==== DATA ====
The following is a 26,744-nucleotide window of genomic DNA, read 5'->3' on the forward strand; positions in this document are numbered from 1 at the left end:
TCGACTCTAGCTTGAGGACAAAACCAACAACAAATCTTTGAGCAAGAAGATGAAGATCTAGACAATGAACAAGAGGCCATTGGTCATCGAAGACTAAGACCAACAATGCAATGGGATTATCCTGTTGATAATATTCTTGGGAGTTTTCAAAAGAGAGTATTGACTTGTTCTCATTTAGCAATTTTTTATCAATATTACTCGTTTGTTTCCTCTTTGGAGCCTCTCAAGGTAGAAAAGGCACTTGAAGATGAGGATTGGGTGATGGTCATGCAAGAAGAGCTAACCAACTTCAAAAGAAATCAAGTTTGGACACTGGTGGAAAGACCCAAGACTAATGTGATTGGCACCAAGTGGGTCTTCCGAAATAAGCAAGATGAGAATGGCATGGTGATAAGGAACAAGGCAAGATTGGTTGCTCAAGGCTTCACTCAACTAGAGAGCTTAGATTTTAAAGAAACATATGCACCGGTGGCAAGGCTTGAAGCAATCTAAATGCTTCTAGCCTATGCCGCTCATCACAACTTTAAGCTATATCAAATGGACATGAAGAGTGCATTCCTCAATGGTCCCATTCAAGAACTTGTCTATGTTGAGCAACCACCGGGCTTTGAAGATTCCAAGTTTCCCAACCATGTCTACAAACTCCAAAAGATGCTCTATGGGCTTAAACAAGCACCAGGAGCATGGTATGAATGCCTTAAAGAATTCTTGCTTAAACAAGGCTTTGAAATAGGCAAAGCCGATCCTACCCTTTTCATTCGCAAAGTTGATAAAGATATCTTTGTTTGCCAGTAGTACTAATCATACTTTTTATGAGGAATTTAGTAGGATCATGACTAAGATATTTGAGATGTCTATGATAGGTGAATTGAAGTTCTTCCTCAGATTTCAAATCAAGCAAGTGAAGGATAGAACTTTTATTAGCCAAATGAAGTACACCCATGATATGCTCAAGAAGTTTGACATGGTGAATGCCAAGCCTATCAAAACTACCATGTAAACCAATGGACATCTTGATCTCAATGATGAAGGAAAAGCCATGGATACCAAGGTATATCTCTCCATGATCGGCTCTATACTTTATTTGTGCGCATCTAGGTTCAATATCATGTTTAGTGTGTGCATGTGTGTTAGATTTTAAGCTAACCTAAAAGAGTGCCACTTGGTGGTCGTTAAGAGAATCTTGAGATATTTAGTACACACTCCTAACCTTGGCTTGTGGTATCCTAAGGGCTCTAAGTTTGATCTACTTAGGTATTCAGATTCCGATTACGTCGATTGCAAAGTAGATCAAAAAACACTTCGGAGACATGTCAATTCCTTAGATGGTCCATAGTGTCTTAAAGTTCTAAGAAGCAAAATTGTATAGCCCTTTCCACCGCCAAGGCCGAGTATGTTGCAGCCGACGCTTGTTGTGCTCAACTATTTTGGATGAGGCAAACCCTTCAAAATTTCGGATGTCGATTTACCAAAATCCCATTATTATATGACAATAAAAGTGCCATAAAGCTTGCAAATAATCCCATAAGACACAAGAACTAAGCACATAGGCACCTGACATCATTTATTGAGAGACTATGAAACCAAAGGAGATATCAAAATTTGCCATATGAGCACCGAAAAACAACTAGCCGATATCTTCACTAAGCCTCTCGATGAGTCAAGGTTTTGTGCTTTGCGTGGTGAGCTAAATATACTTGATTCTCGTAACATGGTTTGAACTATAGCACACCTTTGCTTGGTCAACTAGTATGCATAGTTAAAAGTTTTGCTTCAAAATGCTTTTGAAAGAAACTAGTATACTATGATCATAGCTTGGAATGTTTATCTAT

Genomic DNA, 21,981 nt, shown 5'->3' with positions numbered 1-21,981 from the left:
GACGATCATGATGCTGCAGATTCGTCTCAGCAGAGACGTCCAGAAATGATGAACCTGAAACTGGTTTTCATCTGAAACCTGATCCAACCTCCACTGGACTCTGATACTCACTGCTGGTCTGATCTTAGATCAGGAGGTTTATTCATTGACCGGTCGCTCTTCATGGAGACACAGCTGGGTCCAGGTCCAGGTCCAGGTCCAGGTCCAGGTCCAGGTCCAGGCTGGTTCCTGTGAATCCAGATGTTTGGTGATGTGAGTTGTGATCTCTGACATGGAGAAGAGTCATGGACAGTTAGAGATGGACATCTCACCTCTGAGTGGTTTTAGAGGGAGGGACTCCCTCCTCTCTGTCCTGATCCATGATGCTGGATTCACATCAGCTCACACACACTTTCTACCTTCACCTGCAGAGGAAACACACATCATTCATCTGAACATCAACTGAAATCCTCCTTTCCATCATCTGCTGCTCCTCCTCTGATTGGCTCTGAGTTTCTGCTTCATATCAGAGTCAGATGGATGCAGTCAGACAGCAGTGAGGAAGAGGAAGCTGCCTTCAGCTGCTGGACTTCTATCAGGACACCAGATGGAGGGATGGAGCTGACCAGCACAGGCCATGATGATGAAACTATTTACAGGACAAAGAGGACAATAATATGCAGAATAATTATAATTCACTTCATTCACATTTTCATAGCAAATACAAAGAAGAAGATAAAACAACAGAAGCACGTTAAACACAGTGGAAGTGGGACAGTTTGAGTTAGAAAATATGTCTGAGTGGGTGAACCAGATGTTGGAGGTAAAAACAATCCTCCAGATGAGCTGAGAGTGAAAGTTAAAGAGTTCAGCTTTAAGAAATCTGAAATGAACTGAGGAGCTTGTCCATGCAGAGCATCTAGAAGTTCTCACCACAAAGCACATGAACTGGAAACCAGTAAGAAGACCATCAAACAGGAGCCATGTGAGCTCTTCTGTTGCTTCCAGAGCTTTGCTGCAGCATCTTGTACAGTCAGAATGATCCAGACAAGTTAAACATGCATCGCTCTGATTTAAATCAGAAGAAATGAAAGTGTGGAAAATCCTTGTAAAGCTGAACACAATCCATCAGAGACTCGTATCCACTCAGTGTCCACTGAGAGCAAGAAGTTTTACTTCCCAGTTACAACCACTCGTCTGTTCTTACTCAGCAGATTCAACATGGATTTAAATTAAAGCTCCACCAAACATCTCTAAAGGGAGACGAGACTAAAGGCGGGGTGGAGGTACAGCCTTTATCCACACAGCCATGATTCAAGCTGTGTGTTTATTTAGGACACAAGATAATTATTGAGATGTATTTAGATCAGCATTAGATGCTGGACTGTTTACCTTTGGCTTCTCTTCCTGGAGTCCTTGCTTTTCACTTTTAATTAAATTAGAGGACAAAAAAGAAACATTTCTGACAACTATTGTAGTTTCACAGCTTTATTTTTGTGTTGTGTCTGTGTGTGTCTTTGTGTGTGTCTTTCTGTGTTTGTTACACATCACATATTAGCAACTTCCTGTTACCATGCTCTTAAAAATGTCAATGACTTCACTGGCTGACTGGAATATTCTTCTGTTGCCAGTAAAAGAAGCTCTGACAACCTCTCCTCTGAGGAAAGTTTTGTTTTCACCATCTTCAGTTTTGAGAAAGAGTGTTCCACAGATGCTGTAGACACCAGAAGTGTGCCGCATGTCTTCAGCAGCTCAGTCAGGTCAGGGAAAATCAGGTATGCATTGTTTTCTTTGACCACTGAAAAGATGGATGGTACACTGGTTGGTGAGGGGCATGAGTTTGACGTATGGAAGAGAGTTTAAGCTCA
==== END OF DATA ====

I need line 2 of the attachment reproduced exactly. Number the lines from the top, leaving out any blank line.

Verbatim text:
TCGACTCTAGCTTGAGGACAAAACCAACAACAAATCTTTGAGCAAGAAGATGAAGATCTAGACAATGAACAAGAGGCCATTGGTCATCGAAGACTAAGACCAACAATGCAATGGGATTATCCTGTTGATAATATTCTTGGGAGTTTTCAAAAGAGAGTATTGACTTGTTCTCATTTAGCAATTTTTTATCAATATTACTCGTTTGTTTCCTCTTTGGAGCCTCTCAAGGTAGAAAAGGCACTTGAAGATGAGGATTGGGTGATGGTCATGCAAGAAGAGCTAACCAACTTCAAAAGAAATCAAGTTTGGACACTGGTGGAAAGACCCAAGACTAATGTGATTGGCACCAAGTGGGTCTTCCGAAATAAGCAAGATGAGAATGGCATGGTGATAAGGAACAAGGCAAGATTGGTTGCTCAAGGCTTCACTCAACTAGAGAGCTTAGATTTTAAAGAAACATATGCACCGGTGGCAAGGCTTGAAGCAATCTAAATGCTTCTAGCCTATGCCGCTCATCACAACTTTAAGCTATATCAAATGGACATGAAGAGTGCATTCCTCAATGGTCCCATTCAAGAACTTGTCTATGTTGAGCAACCACCGGGCTTTGAAGATTCCAAGTTTCCCAACCATGTCTACAAACTCCAAAAGATGCTCTATGGGCTTAAACAAGCACCAGGAGCATGGTATGAATGCCTTAAAGAATTCTTGCTTAAACAAGGCTTTGAAATAGGCAAAGCCGATCCTACCCTTTTCATTCGCAAAGTTGATAAAGATATCTTTGTTTGCCAGTAGTACTAATCATACTTTTTATGAGGAATTTAGTAGGATCATGACTAAGATATTTGAGATGTCTATGATAGGTGAATTGAAGTTCTTCCTCAGATTTCAAATCAAGCAAGTGAAGGATAGAACTTTTATTAGCCAAATGAAGTACACCCATGATATGCTCAAGAAGTTTGACATGGTGAATGCCAAGCCTATCAAAACTACCATGTAAACCAATGGACATCTTGATCTCAATGATGAAGGAAAAGCCATGGATACCAAGGTATATCTCTCCATGATCGGCTCTATACTTTATTTGTGCGCATCTAGGTTCAATATCATGTTTAGTGTGTGCATGTGTGTTAGATTTTAAGCTAACCTAAAAGAGTGCCACTTGGTGGTCGTTAAGAGAATCTTGAGATATTTAGTACACACTCCTAACCTTGGCTTGTGGTATCCTAAGGGCTCTAAGTTTGATCTACTTAGGTATTCAGATTCCGATTACGTCGATTGCAAAGTAGATCAAAAAACACTTCGGAGACATGTCAATTCCTTAGATGGTCCATAGTGTCTTAAAGTTCTAAGAAGCAAAATTGTATAGCCCTTTCCACCGCCAAGGCCGAGTATGTTGCAGCCGACGCTTGTTGTGCTCAACTATTTTGGATGAGGCAAACCCTTCAAAATTTCGGATGTCGATTTACCAAAATCCCATTATTATATGACAATAAAAGTGCCATAAAGCTTGCAAATAATCCCATAAGACACAAGAACTAAGCACATAGGCACCTGACATCATTTATTGAGAGACTATGAAACCAAAGGAGATATCAAAATTTGCCATATGAGCACCGAAAAACAACTAGCCGATATCTTCACTAAGCCTCTCGATGAGTCAAGGTTTTGTGCTTTGCGTGGTGAGCTAAATATACTTGATTCTCGTAACATGGTTTGAACTATAGCACACCTTTGCTTGGTCAACTAGTATGCATAGTTAAAAGTTTTGCTTCAAAATGCTTTTGAAAGAAACTAGTATACTATGATCATAGCTTGGAATGTTTATCTAT